The catastrophic effect of plastic on human health and wellbeing


Plastic has become an integral part of human lives but directly affects the interference of humans with the environment and is harmful to human health too. Plastic and its by-products such as Polyvinyl chloride, polystyrene, polyester, polyethylene, etc. (that’s a lot of poly!) have no doubt made our lives and activities a whole lot easier (and cheaper), but have exposed human beings to adverse and complicated health conditions. The main reason for this is the slow decay rate of plastic – almost 1000 years! And this too is going by the non-conservative estimates! Is this not good enough reason to panic?!

Plastic is one of the most difficult substances to disintegrate. The first thing is that it takes years and years for plastic to decompose fully and that might make it impossible to assess its repercussions on human health and environment within a reasonable time limit. The second reason is, whichever method is used to decompose plastic, it is ultra-harmful as plastic tends to release a lot of toxic wastes during the decomposition process.

Here’s how plastic and its compounds enter the human body while getting decomposed.

  • The burning of almost all kinds of plastic releases harmful chemicals like carbon monoxide and other toxic substances such as chlorine and bromine that get introduced in the air we breathe and cause a variety of health problems, ranging from neurological symptoms to genetic conditions.
  • Plastic dominates a good ten percentage of wastes that find their way into the oceans and sea water. The good news here is that plastics dumped in the sea bodies are found to degrade faster due to sun exposure. But the bad news is that decaying particles of plastics are still simpler compounds of plastic itself. These simpler compounds of plastic have contaminated most water bodies. Directly or indirectly, humans are consuming more and more dissolved compounds of plastic such as polyethylene from water and seafood like fish and shellfish.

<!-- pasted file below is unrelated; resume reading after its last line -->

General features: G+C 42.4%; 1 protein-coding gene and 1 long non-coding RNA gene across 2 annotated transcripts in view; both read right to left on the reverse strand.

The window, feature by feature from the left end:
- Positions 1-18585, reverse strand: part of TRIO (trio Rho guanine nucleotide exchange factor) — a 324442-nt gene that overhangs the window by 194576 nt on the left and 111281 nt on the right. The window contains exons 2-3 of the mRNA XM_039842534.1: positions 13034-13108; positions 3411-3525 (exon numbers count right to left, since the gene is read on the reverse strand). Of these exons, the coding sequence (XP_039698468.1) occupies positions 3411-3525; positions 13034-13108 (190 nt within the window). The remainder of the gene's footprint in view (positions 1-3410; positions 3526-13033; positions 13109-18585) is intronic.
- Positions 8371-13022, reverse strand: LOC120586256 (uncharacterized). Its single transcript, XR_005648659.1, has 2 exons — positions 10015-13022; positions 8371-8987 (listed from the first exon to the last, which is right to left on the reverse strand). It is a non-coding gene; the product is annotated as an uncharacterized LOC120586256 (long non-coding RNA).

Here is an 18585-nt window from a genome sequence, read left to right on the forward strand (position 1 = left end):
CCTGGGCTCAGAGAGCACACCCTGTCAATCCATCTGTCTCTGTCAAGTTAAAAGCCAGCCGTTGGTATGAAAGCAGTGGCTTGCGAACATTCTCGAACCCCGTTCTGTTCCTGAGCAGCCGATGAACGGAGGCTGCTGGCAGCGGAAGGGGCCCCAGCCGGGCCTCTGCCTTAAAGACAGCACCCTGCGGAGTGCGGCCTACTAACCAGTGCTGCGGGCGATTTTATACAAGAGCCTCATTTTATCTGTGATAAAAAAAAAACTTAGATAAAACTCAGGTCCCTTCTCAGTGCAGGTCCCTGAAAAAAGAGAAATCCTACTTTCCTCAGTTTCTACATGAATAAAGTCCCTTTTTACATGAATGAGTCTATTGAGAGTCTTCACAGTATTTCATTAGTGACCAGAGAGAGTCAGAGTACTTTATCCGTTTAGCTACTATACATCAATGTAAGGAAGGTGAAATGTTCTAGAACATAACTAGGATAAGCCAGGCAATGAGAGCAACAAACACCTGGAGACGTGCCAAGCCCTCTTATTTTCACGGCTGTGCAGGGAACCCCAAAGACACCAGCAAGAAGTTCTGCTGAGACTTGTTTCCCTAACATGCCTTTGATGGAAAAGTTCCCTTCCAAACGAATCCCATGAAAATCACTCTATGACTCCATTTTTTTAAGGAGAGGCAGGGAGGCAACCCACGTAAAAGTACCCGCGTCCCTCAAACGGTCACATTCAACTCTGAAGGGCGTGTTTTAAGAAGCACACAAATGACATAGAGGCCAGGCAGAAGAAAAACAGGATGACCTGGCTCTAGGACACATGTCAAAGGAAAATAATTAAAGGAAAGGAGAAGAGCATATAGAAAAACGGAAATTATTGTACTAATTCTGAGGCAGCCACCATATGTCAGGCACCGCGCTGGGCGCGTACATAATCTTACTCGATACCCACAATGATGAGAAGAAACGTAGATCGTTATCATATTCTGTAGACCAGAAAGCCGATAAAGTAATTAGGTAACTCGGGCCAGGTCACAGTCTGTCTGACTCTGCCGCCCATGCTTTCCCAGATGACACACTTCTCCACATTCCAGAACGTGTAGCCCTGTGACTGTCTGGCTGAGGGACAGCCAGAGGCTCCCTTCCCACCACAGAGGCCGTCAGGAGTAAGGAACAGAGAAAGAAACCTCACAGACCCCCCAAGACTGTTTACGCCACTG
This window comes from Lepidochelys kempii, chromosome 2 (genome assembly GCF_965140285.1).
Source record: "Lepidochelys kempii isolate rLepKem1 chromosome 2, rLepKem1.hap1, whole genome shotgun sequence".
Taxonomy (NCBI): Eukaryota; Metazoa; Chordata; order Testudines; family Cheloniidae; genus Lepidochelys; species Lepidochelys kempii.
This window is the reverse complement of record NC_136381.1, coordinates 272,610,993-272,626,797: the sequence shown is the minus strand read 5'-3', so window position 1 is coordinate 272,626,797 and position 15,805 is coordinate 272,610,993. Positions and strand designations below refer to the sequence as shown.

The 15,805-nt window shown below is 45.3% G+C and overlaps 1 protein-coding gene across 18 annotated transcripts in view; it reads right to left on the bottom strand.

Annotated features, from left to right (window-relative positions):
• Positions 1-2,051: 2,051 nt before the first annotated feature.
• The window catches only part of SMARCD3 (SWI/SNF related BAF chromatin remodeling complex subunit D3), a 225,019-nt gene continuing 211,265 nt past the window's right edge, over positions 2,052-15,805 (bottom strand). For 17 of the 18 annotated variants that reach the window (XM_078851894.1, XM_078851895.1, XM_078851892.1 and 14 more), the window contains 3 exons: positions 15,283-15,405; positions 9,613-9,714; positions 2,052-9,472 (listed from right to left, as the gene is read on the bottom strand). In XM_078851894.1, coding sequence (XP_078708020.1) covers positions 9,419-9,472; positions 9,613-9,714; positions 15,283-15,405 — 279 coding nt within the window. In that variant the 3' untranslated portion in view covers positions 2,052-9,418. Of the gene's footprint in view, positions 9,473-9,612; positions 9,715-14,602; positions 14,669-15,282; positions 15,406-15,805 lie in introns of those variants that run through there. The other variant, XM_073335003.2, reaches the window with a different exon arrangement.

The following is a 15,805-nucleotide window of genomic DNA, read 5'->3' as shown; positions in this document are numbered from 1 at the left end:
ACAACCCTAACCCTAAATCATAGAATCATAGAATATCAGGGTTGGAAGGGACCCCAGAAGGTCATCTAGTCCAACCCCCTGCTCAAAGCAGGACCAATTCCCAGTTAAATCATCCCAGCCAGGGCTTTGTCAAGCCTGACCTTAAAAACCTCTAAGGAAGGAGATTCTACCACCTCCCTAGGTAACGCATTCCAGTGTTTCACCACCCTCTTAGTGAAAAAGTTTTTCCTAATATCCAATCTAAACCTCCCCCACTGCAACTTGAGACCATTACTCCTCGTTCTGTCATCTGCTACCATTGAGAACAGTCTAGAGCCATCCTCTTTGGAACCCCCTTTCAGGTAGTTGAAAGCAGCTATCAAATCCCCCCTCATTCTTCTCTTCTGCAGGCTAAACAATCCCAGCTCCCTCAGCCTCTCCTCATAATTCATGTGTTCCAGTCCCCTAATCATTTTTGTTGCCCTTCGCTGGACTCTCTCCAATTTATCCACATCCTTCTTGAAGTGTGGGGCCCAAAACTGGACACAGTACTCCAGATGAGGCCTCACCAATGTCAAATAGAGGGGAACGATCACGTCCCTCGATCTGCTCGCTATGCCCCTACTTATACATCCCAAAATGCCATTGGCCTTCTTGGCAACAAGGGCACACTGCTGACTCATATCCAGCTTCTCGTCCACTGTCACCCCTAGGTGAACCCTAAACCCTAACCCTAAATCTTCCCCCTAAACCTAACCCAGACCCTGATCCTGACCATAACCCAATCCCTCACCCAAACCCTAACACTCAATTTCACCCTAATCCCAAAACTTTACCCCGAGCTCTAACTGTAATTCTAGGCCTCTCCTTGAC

• Plastic that gets buried in the soil finds its way into vegetables and fruits that get consumed by people. Presence of plastic in the soil hinders the generation and proliferation of crop friendly microbes like earthworms.  Plastic that gets buried and converted into landfills, leaks into groundwater, slowly releasing toxins into the water meant for drinking.
  • Plastic bottles that are used to package drinking water and other beverages, are also not good for health. Plastic and its compounds such as BPA (bisphenol A) are causes for various neurological conditions caused by alteration in hormones and brain function. BPA is the main compound from which drinking water bottles are manufactured. In spite of the warning labels on the bottles to discard them after one use, how many of us actually do that? Even the bottles labelled ‘safe’ are made from plastic and are not suitable for long-term use but most of us do not bother changing plastic containers regularly. Since plastic disintegrates with sun exposure, water filled in plastic bottles, if exposed to sunlight, gets saturated with toxic plastic wastes!

If we look around today, where we live, work, sleep or entertain- plastic is everywhere. Plastic and its poisonous sister-compounds have entered the air, land and water and made way into our bodies through the things on our dinner table. There is hardly any food (or drink) that we can claim is 100% free of plastic compound. The choice is still ours: whether to continue our mindless dependence on plastic or to consciously search for more environmentally friendly and harmless ways of living a healthier and more and more plastic-free life?


About the author

Valerie Mendonca is an academic professional interested in research, writing and teaching; currently working at a premier educational institute. Based in Ahmedebad, she is a green-living practitioner and always looking on ways to expand her garden beyond her home. An animal (and bird lover), she is happily married and mother to a feisty daughter. She also experiments with aqua-scaping which combines her love for plants and animals. She loves shopping with cloth/jute bags and thinks they are fashionable too! 

You can get in touch with Valerie here – [email protected]





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